The Canonical Right of Every Priest to stop naming Francis in the Canon of the Mass

Most priests do not know that they have a canonical right to stop naming Bergoglio in the Canon of the Mass. They think wrongly that to do so would either be outside of their authority or would involve an act of schism. That it is not schism nor a sin, is proven thus:

Here is the canonical argument

First, a validly elected Pope must be named in the Canon of the Mass as a sign of communion. This is by tradition and liturgical law.

Second: Pope Benedict XVI was validly elected Roman Pontiff on April 19, 2005 A. D., just three days after his 78th birthday.

This is a dogmatic fact, which cannot be denied.

No validly elected pope’s name must be omitted from the Canon of the Mass during his lifetime, or before he validly resigns.

Third: Pope Benedict XVI did not resign on Feb. 11, 2013, he merely retired from the active ministry, as he himself said on Feb. 28, 2013 in his final Allocution (see other evidence here). For extensive canonical information about this see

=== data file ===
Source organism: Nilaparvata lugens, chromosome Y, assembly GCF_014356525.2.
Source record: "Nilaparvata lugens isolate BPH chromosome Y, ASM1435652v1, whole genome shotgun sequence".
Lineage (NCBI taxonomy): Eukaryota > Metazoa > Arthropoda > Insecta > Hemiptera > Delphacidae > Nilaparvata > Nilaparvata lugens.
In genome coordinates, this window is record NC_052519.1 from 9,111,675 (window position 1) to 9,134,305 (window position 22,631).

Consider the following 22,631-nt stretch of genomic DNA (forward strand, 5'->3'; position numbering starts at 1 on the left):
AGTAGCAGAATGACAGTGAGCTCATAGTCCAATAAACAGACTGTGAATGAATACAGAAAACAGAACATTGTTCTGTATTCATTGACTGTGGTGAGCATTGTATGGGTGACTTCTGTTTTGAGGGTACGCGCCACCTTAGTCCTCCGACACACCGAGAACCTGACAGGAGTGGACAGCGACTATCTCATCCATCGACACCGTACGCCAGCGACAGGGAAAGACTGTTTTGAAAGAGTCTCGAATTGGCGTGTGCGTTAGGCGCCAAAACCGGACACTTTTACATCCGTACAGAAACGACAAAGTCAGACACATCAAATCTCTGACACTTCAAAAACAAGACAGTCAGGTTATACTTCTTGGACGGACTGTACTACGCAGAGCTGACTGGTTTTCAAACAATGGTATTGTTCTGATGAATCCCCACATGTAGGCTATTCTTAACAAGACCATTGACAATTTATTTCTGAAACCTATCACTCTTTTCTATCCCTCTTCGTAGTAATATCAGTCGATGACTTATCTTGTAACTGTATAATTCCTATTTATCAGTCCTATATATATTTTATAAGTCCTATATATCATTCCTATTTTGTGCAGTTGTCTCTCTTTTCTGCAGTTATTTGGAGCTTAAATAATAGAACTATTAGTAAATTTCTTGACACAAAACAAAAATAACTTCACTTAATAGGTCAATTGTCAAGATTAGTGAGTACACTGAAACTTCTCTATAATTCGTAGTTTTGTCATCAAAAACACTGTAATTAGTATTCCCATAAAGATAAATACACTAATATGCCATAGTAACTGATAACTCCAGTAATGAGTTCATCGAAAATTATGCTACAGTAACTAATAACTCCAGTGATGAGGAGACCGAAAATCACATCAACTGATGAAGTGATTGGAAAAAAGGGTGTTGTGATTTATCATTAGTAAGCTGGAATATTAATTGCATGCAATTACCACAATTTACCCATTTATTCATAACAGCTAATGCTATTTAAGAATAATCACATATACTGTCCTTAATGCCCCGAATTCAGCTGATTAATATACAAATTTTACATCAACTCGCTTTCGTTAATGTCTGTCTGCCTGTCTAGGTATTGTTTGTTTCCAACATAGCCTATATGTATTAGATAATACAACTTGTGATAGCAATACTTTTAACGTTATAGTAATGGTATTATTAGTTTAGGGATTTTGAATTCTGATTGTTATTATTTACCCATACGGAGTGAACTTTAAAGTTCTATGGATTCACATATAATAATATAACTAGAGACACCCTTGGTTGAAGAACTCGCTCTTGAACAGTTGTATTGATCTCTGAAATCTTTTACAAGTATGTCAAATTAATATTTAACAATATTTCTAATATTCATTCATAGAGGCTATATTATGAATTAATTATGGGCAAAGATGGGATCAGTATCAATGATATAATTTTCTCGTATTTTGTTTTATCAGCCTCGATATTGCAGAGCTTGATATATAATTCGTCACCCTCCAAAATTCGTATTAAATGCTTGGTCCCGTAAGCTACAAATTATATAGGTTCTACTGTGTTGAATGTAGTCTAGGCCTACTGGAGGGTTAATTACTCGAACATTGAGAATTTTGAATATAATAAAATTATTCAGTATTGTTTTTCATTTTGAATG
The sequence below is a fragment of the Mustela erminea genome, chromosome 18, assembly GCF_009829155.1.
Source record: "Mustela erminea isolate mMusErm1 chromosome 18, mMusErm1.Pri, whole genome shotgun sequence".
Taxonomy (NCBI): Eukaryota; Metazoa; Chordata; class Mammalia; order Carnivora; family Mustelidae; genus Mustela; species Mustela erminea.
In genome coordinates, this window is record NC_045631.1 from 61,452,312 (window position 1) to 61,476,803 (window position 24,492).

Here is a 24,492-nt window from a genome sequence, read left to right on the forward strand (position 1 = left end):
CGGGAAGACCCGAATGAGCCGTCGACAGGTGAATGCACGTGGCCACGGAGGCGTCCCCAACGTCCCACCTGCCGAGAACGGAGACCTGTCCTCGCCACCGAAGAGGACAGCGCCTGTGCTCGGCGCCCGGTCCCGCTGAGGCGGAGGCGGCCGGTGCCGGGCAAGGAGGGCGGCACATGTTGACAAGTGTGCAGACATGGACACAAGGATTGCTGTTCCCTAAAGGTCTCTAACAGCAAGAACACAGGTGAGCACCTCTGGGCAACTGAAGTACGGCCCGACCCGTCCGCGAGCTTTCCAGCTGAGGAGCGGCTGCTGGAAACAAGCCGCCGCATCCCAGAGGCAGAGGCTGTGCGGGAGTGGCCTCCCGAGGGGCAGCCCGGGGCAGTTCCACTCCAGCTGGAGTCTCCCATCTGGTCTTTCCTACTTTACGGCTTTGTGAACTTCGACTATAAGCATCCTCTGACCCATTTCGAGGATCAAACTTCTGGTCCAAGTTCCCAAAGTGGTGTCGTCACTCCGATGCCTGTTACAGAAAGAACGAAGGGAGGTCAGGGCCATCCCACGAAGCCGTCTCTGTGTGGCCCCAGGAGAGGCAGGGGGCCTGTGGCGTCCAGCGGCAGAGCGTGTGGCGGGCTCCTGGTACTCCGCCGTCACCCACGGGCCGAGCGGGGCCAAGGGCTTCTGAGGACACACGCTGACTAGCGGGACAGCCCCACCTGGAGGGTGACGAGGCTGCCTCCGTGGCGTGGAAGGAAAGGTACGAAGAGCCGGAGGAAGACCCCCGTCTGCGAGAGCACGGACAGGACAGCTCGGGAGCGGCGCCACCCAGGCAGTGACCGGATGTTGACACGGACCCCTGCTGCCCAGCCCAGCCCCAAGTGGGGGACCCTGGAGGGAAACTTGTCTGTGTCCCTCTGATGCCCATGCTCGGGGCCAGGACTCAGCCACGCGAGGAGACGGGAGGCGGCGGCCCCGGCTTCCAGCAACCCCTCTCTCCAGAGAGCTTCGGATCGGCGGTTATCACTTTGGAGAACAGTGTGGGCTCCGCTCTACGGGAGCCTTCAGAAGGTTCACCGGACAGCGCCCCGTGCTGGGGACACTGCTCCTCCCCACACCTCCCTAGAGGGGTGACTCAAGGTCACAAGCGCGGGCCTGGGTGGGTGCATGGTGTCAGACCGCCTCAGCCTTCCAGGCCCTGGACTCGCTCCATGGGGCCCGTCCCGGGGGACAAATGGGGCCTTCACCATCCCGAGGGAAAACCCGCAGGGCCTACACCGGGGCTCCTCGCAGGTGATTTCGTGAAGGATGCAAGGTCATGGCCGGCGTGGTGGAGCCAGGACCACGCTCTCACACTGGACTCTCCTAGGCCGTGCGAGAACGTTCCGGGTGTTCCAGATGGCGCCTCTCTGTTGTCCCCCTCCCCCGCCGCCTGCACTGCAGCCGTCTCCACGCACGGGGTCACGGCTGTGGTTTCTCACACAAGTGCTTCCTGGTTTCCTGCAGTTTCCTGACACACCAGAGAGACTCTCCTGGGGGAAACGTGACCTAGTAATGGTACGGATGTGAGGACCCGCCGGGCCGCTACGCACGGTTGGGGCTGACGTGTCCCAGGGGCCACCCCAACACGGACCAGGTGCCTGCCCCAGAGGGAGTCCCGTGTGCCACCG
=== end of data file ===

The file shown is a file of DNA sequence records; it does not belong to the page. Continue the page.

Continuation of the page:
Fourth: That Pope Benedict XVI did validly resign was the falsehood which emanated from the Desk of Cardinal Sodano. (See explanation here)

Now just as Cardinal Sodano should have acted, is how all priest should act. Namely,

In accord with Canon 40, Priests who are to say mass hold a munus which is merely executory, in regard to whom to name at Mass in the Canon as Pope. This is because they do not decide on their own authority who is the pope and who is not the pope. They follow the command of a superior. That superior is above all the Pope.

If a pope therefore does not renounce his office in accord with canon 332 §2, because he renounces his ministerium instead, that renunciation has no canonical effect, because there is no canon in the Church’s laws which regard the renunciation of ministries.